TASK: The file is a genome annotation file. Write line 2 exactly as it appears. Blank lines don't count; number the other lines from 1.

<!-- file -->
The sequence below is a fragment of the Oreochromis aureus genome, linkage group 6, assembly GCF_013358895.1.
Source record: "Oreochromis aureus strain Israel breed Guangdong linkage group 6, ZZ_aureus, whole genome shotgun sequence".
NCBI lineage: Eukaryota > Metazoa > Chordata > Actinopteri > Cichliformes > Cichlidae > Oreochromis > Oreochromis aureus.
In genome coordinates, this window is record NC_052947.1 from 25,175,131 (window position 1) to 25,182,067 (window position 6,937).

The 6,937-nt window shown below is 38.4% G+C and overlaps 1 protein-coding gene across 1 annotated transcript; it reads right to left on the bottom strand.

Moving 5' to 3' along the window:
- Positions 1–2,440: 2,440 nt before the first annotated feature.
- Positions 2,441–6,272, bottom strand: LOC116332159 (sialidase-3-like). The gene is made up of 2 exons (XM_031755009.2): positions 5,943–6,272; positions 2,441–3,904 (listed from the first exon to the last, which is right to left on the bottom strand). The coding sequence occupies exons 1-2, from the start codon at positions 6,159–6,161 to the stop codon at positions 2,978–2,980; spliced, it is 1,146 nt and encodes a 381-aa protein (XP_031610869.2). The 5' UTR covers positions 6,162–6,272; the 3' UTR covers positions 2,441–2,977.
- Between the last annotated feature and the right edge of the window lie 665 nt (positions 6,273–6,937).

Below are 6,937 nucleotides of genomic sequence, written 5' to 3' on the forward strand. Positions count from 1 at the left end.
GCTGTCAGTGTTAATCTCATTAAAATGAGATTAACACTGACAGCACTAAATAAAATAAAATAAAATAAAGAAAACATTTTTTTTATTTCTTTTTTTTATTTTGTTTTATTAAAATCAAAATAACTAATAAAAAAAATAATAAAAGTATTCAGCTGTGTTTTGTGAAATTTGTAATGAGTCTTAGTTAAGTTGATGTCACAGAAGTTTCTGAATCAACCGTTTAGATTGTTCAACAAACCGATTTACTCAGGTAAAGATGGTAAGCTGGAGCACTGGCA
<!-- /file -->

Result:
Source record: "Oreochromis aureus strain Israel breed Guangdong linkage group 6, ZZ_aureus, whole genome shotgun sequence".